Shelf Life

September/October 2005

Reading time min

Shelf Life

Dancing with Ghosts: A Critical Biography of Arturo Islas
Frederick Luis Aldama, PhD ’99
UC Press, 2005 $19.95

Novelist, poet, beloved professor, and Chicano and gay activist Islas “spent his life challenging . . . restrictive roles—intellectual, filial, sexual, and racial,” writes Aldama. Islas, ’60, MA ’65, PhD ’71, grew up sensitive in the macho borderland of El Paso. At Stanford, he developed from a closeted undergrad into an Yvor Winters protégé into a scholar who helped bridge Latin American and European storytelling styles. Aldama is forthright about Islas’s accomplishments (achieved despite childhood polio, a colostomy, and the AIDS that killed him in 1991) and his soul-troubling addictions.

Stop that Girl
Elizabeth McKenzie, MA ’87
Random House, 2005

Ann Ransom, in nine connected short stories, is surrounded by implacable people: a mother who won’t make nice with neighbors, a physician grandmother so domineering that even her family calls her Dr. Frost, partners unaccustomed to sharing, and employers who think they might like to rear Ann’s son. Ann soon intuits that “there was no one in the world who would ever understand my version of things.”

Inside the Passion: An Insider’s Look at The Passion of the Christ
John Bartunek, ’90
Ascension Press, 2005

Bartunek is a former drama director and actor who became a Catholic priest in 2003. He was involved in the Mel Gibson film on location in Rome and subsequently spent weeks with him and the crew in Los Angeles, interviewing them for this authorized explanation of the film’s production, as well as its historical and theological context.

Taste: A Literary History
Denise Gigante
Yale U. Press, 2005

Gigante, an assistant professor of English at Stanford, re-examines 18th- and 19th-century aesthetics by considering their connection with gastronomy. She explores how the vocabulary of food and eating was used metaphorically in the works of poets and philosophers such as Milton, Wordsworth, Lamb, Keats and Byron, revealing the evolution of social attitudes toward appetites, consumerism and human nature.

A Mile Down: The True Story of a Disastrous Career at Sea
David Vann, ’90
Thunder’s Mouth Press, 2005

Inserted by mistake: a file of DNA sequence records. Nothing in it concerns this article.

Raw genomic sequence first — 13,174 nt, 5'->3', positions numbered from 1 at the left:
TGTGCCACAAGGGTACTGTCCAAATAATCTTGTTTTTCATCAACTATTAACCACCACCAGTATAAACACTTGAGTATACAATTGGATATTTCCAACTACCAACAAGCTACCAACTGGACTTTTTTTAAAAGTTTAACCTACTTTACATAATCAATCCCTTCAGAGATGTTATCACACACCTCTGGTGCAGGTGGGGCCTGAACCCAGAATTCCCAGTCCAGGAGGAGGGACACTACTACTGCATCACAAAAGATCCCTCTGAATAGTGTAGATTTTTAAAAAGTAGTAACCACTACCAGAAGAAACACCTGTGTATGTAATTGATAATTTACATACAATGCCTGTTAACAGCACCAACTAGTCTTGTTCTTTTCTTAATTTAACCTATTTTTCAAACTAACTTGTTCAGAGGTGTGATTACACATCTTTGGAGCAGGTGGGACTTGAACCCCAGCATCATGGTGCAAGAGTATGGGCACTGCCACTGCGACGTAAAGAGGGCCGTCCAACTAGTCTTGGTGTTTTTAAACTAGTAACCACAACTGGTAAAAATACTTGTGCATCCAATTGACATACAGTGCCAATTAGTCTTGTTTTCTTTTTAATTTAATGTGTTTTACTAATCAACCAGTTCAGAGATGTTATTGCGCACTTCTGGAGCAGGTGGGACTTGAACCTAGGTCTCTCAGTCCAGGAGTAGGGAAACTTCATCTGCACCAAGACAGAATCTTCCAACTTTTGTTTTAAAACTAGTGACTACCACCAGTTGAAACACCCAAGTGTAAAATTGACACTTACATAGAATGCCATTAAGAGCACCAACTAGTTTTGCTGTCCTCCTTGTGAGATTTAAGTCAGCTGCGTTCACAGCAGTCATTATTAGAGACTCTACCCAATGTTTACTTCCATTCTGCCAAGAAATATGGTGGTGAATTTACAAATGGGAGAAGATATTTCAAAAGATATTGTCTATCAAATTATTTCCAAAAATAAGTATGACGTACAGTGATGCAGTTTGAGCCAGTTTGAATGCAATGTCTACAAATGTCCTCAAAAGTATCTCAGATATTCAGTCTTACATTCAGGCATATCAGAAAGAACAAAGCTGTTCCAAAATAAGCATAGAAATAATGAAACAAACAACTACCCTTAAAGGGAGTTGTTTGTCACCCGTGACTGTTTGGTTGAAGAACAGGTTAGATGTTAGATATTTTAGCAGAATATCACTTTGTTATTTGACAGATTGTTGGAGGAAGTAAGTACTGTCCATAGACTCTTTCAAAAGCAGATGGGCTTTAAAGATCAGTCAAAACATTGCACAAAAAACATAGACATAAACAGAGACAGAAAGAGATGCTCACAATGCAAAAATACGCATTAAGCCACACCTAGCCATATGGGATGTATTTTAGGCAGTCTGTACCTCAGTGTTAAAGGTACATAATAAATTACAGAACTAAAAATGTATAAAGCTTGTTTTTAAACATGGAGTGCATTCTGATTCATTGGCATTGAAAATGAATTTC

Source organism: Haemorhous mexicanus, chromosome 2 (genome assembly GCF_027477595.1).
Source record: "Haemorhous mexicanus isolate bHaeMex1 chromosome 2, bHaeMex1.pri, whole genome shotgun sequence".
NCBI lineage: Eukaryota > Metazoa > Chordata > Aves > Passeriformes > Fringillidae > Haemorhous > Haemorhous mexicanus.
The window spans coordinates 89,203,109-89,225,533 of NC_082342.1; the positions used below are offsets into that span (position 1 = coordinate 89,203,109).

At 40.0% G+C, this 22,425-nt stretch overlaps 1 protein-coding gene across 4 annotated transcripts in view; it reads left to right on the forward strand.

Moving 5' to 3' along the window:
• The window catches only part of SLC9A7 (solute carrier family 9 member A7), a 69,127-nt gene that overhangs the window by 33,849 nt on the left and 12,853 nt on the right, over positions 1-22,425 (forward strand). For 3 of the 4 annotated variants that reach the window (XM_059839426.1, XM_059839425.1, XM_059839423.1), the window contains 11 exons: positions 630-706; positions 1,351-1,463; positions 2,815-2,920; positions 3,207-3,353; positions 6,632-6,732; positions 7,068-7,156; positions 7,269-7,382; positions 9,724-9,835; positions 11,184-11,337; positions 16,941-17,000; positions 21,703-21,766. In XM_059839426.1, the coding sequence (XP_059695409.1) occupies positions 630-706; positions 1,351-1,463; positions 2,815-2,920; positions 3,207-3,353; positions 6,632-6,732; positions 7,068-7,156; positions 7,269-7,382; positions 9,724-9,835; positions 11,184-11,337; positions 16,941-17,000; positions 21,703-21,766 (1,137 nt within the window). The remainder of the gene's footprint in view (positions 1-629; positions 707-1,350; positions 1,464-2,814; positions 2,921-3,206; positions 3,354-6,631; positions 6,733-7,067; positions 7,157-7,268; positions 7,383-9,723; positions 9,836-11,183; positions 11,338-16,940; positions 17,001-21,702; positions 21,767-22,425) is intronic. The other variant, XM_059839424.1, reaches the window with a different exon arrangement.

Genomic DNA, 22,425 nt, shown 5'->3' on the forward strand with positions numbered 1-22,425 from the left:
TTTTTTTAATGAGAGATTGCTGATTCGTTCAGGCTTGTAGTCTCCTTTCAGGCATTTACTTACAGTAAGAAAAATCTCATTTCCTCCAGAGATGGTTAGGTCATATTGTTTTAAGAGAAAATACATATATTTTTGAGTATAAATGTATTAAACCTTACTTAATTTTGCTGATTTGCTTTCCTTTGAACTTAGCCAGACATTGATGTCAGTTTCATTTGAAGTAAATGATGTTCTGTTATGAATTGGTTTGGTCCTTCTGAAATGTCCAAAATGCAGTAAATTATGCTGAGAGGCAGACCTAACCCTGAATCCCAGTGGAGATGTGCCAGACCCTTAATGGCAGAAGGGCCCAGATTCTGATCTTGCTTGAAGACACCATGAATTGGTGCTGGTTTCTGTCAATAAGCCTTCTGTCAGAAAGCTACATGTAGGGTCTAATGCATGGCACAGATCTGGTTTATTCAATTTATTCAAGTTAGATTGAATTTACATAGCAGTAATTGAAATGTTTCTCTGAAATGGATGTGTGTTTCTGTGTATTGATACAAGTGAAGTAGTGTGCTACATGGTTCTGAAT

Vann’s series of unfortunate events makes most people’s financial missteps pale. The shoddy construction of his dream sailing boat, chartered by Stanford Continuing Studies and others, led to successive mishaps and bankruptcy. Vann takes heart in his emotional survival—mindful of his father, who suicided years earlier—and decides to launch yet another seafaring venture.

Dams and Development: Transnational Struggles for Water and Power
Sanjeev Khagram, ’90, PhD ’99
Cornell U. Press, 2004

Huge dam projects were a mainstay of global economic development for much of the 20th century, backed by big business, politicians, the World Bank and other international organizations. Khagram discusses how the dynamics of such projects—and development itself—changed as dissenting social and environmental groups gained influence.

Freedom’s Sword: The NAACP and the Struggle Against Racism in America, 1909-1969
Gilbert Jonas, ’51
Routledge, 2005

In 1949, Jonas helped form a chapter of the National Association for the Advancement of Colored People at Stanford; he continued working for the NAACP for half a century. This comprehensive study of its achievements, political battles and leaders is written from the unusual perspective of a white man immersed in a black institution.

The Immortal Bobby: Bobby Jones and the Golden Age of Golf
Ron Rapoport, ’62,
John Wiley & Sons, 2005

This book details the life and career of a revered golf icon and follows the game’s rise from obscure club sport to worldwide sensation. Jones overcame a volcanic temper to become golf’s first great ambassador, an international superstar and the only person ever to win the Grand Slam. Rapoport also depicts the physical and psychological toll that led Jones to retire at 28.

Gangs of America: The Rise of Corporate Power and the Disabling of Democracy
Ted Nace, ’78
Berrett-Koehler, 2005

Americans and their lawmakers used to be wary of corporations: the British East India Company and the Virginia Company were close-to-home examples of corporate power’s threat to the public good. Nace describes how times changed and corporations acquired more rights than citizens.

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